by Charles O. Locke
  23. Ravencroft Springs
    by Logan L. Masterson
  24. Perdido Street Station (New Crobuzon #1) …again.
    by China Miéville
  25. Dark Matter
    by Blake Crouch
  26. True Grit
    by Charles Portis
  27. Animal Farm …again.
    by George Orwell
  28. Lord of the Flies …again.
    by William Golding
  29. The Handmaid’s Tale
    by Margaret Atwood
  30. Kindred
    by Octavia E. Butler
  31. The Gunslinger …again.
    by Stephen King
  32. To Kill a Mockingbird …again.
    by Harper Lee
  33. Call of the Wild …again.
    by Jack London
  34. 1984 …again.
    by George Orwell
  35. Wuthering Heights
    by Emily Brontë

When selecting my favorites, I decided to disregard any books I had previously read from the running. (Twain’s Life on the Mississippi, Miéville’s The Scar, and King’s The Gunslinger are some of my favorite books of all time and it’s really not fair to compete with those.) I read so many good books this year it made picking my faves tough. While there were many I enjoyed, I settled on three. All were new to me, and they all not only challenged me but lingered in my mind long after I had finished.

Favorite Novel of 2016:

Kindred by Octavia ButlerKindred
by Octavia E. Butler

This book is stunning. Bulter is one of the preeminent science fiction writers of our time. Her prose is sharp, her plot intense, the portrayal of the slave/master relationships in antebellum South shook me. I found myself dwelling on Kindred weeks after I finished it.

Favorite Novel Runners-up of 2016:

The Handmaids TaleThe Handmaid’s Tale
by Margaret Atwood

There is an art to writing a book so captivating and yet so simple. The regressive dystopia of Gilead is terrifying in its believability. It’s strange to think this book was written in ’85 yet its criticisms of gender relations, religion, and power are still as poignant as ever.

Join by Steve ToutonghiJoin
by Steve Toutonghi

My friend Steve’s debut novel, like the others, stuck with me long after I had finished. His examinations on individualism, mortality, gender, and consciousness were thought-provoking, engaging, and whip-smart. I knew when I finished that Join would end up here.


Short Stories:

  1. Last Boy in Aster
    by Drew Gerken
  2. Binti (Binti #1)
    by Nnedi Okorafor
  3. Ravencroft Springs: The Feast of ’69
    by Logan L. Masterson
  4. A Study in Emerald (Currently available in Fragile Things) …again.
    by Neil Gaiman

Four isn’t enough to rank favorites, but Drew Gerken’s story stood out. It lingered with me more than the other three and I continued to think about Kacee, Fin, and Aster long after I had finished. Seek it out. It’s very much worth your time.


Graphic Novels:

  1. Prophet Volume 2: Brothers
    by Brandon Graham (Author & Illustrator), Simon Roy (Author & Illustrator), Farel Dalrymple (Illustrator), Giannis Milonogiannis (Illustrator),
  2. Black River
    by Josh Simmons (Author & Illustrator)
  3. Wytches, Vol. 1
    by Scott Snyder (Author) and Jock (Illustrator)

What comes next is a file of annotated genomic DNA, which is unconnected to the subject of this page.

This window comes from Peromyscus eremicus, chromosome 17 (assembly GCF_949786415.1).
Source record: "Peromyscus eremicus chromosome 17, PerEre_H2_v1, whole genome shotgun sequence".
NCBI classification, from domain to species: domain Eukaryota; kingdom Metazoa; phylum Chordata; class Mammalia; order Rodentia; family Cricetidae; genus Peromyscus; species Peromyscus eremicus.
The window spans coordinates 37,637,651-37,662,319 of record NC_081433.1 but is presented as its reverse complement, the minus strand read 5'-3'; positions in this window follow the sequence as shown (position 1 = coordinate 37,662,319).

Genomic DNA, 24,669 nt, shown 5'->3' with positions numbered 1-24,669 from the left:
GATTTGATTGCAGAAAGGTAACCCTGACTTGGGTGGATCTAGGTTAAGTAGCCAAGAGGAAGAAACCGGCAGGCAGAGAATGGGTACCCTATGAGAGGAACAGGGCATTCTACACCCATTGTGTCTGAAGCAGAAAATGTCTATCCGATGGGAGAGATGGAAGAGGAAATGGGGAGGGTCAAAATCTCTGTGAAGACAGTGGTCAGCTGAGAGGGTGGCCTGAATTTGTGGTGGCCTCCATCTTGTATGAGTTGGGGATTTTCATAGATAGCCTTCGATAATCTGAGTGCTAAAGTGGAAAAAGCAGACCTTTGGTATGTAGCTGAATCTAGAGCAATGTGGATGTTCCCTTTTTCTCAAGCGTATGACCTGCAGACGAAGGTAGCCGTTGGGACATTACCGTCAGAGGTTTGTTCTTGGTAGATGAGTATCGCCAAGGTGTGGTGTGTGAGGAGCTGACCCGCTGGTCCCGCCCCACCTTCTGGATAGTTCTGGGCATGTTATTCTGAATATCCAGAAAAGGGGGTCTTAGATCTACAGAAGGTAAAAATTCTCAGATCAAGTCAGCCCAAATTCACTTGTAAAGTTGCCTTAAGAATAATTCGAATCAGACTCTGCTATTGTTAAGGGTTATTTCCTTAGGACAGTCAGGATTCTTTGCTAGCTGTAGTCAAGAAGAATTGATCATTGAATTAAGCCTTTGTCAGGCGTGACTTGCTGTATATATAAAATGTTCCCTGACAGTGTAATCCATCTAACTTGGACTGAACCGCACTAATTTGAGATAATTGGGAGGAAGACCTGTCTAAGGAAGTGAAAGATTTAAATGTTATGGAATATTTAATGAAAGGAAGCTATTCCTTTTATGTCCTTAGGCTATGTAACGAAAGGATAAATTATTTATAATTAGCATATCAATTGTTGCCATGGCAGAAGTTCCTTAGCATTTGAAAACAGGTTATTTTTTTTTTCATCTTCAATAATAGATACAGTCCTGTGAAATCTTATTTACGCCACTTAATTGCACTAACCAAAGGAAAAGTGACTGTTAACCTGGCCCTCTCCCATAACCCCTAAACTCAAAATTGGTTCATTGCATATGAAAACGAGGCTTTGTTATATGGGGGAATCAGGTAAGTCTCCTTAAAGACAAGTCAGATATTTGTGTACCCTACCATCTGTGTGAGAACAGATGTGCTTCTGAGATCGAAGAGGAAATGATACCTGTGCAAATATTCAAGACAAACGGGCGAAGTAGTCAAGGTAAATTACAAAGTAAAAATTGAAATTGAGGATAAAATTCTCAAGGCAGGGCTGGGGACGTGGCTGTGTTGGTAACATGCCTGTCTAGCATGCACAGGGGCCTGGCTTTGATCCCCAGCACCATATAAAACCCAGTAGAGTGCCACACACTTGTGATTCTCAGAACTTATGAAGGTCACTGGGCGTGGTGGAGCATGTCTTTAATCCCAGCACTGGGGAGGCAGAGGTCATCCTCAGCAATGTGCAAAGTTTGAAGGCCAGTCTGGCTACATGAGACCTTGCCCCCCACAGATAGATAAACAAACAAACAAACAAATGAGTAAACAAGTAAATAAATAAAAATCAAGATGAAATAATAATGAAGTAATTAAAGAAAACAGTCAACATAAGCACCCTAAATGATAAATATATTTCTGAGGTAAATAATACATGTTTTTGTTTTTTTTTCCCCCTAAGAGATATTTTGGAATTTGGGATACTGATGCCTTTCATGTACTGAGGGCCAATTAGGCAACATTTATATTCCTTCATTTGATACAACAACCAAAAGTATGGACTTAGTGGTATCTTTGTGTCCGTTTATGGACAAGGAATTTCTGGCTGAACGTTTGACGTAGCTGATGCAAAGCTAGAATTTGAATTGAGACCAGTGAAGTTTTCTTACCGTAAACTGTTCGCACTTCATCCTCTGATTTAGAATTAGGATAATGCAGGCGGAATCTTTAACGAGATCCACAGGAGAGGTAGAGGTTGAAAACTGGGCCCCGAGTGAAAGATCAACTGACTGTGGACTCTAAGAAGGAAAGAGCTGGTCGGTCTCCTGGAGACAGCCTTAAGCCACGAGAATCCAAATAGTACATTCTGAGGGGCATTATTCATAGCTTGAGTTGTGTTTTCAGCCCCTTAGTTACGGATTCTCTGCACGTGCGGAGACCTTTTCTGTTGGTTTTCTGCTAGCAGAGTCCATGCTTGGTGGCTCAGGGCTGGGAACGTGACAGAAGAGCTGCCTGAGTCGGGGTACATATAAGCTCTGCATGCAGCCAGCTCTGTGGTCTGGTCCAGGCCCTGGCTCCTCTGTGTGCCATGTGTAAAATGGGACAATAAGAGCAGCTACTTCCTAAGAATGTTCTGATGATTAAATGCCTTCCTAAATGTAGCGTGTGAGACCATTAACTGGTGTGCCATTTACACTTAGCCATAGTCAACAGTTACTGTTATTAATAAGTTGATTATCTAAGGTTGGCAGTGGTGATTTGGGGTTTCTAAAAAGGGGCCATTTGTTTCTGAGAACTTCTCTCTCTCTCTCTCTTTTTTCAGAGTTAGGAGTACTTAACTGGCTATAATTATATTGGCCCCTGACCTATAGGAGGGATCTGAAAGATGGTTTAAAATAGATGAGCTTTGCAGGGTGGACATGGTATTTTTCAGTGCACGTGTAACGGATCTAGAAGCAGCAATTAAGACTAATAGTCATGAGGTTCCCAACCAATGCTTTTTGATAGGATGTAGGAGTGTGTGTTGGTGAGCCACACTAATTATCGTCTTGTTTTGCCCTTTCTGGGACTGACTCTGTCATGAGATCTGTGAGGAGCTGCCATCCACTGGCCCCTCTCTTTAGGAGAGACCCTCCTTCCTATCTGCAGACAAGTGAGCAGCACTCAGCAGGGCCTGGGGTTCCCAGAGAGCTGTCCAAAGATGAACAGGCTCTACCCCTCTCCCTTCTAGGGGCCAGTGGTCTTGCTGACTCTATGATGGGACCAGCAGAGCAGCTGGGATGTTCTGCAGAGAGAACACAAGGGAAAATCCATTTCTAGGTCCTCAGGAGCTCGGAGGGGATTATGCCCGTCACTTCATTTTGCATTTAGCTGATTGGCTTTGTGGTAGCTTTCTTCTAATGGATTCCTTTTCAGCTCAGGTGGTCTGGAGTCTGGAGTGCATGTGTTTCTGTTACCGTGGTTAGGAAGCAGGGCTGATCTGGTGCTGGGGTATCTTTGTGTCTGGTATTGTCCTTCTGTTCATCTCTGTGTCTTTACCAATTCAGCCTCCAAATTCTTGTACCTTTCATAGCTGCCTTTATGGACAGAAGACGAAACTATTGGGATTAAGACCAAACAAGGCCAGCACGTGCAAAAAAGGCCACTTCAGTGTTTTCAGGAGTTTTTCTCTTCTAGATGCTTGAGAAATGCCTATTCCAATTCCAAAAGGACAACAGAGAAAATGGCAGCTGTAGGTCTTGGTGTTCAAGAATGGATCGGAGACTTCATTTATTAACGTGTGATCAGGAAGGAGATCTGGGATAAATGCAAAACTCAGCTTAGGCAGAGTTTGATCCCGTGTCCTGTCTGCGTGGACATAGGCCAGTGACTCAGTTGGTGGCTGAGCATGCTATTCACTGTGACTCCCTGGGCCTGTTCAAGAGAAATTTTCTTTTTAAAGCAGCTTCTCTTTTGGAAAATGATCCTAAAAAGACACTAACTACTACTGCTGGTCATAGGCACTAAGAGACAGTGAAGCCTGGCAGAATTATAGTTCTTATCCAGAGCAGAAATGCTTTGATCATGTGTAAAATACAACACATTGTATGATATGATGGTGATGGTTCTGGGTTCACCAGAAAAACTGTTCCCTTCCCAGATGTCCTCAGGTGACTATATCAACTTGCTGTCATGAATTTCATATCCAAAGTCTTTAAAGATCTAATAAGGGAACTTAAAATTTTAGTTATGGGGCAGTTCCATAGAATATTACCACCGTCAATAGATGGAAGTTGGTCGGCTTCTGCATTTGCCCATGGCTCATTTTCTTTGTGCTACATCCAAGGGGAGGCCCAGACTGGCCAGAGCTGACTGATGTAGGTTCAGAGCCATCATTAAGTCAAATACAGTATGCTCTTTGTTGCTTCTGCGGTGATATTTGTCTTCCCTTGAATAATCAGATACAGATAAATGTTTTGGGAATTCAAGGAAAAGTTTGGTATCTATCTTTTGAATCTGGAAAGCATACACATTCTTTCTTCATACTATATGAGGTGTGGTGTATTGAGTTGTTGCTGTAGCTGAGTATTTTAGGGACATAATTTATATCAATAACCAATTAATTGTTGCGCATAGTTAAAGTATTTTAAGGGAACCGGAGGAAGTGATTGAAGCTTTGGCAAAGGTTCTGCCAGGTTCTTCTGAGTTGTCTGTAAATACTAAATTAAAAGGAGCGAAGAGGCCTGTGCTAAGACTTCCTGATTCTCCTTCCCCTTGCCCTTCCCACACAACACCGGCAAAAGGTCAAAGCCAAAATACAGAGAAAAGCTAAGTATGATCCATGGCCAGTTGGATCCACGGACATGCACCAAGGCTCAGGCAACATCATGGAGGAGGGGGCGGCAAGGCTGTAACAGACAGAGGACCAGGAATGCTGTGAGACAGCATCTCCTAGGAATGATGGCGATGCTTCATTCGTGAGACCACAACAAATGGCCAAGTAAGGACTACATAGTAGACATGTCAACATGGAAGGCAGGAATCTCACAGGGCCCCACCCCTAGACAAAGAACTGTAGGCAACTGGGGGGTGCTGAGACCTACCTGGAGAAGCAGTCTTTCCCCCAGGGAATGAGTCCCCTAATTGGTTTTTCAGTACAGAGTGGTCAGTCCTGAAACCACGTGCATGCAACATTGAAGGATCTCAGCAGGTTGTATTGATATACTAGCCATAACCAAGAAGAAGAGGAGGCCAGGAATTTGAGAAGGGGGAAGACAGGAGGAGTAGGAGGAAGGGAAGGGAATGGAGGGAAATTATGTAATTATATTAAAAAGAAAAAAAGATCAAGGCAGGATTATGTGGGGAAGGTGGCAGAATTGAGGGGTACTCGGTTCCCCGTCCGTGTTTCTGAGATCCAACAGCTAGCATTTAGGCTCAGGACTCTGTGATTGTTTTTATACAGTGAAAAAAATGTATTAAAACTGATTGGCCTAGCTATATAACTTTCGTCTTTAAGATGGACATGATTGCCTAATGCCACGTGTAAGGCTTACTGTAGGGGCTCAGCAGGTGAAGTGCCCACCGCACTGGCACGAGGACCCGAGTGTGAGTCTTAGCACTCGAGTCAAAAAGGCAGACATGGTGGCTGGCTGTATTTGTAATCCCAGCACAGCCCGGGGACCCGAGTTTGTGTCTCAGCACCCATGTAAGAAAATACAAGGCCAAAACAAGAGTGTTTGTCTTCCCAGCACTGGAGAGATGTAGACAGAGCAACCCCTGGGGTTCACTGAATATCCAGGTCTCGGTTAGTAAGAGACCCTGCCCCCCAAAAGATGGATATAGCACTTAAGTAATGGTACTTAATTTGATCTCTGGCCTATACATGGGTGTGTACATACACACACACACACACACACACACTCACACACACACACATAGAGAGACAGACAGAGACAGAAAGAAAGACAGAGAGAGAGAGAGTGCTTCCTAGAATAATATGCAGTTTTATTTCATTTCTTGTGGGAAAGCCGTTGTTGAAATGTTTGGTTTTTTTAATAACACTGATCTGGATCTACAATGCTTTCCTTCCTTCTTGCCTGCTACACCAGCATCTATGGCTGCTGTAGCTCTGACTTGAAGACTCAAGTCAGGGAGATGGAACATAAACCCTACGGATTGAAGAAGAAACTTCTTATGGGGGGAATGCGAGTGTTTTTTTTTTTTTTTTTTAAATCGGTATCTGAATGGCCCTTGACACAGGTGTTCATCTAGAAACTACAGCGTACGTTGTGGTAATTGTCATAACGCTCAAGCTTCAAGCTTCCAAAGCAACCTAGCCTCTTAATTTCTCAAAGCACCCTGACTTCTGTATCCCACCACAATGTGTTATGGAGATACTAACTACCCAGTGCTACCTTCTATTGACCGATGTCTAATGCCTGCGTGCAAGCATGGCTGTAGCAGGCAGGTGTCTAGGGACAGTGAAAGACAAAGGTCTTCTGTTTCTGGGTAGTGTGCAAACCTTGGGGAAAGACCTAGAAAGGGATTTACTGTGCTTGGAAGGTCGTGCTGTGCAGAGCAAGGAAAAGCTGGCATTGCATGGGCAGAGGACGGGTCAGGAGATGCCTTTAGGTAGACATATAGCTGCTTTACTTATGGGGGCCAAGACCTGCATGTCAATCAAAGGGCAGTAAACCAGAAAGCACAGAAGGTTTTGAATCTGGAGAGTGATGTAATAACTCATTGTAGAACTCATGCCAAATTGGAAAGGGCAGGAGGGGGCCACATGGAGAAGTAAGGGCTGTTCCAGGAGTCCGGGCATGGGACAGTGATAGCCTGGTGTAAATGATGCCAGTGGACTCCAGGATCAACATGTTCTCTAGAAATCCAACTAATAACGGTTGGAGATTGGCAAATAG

4. Bitch Planet, Vol. 1: Extraordinary Machine
    by Kelly Sue DeConnick (Author), Valentine De Landro (Artist)
  5. Saga Volume 6
    by Brian K. Vaughan (Author), Fiona Staples (Illustrator)
  6. Penultimate Quest Vol. 1
    by Lars Brown (Author & Illustrator)
  7. Penultimate Quest Vol. 2
    by Lars Brown (Author & Illustrator)
  8. Penultimate Quest Vol. 3
    by Lars Brown (Author & Illustrator)
  9. Catbeard Vol. 2
    by Matt Nelson (Author & Illustrator)

Favorite Graphic Novel of 2016:

Bitch PlanetBitch Planet
by Kelly Sue DeConnick (Author), Valentine De Landro (Artist)

From the get-go, Bitch Planet sets out to be subversive, and it’s not apologetic. Playing off the women-in-prison exploitation films the comic twists the genre to be a smart satire about modern culture, feminism, and humanity.

Favorite Graphic Novel Runners-up of 2016:


Penultimate Quest Vol. 1Penultimate Quest
by Lars Brown (Author & Illustrator)

See! I don’t always read serious/dark comics. Occasionally, I step outside of my comfort zone and read something lighter. Lars Brown’s writing is witty and fun, and the characters are memorable. A must for role-playing game fans and people who like jokes.

 

catbeardbook2

Catbeard Vol. 2
by Matt Nelson (Author & Illustrator)

Yep, it’s back! I picked up and thoroughly enjoyed the second Catbeard book. Attentive readers remember that the first book was one of my favorite graphic novels from last year and Vol. 2 was even better than the first.


So there is my list for 2016, a lot of amazing books and some fantastic short stories and graphic novels. For the next year, I’m returning to my roots and focusing on primarily science fiction and fantasy. In particular, books I’ve passed by in my stack on my quest to read classics. I could use a little escapism right now, and it’d be therapeutic to get lost in another narrative for a time.

Are you looking for a good book? Want to see my reading lists from previous years? Check any of the links below and see what I was reading in bygone days.

 2013 • 2014 • 2015 

Next year, why not join me? Goodreads does a reading challenge every year, and I am an active participant. First, follow me on Goodreads (leave me a review while you’re there), and once the New Year arrives, participate in the Goodreads Reading Challenge for 2017.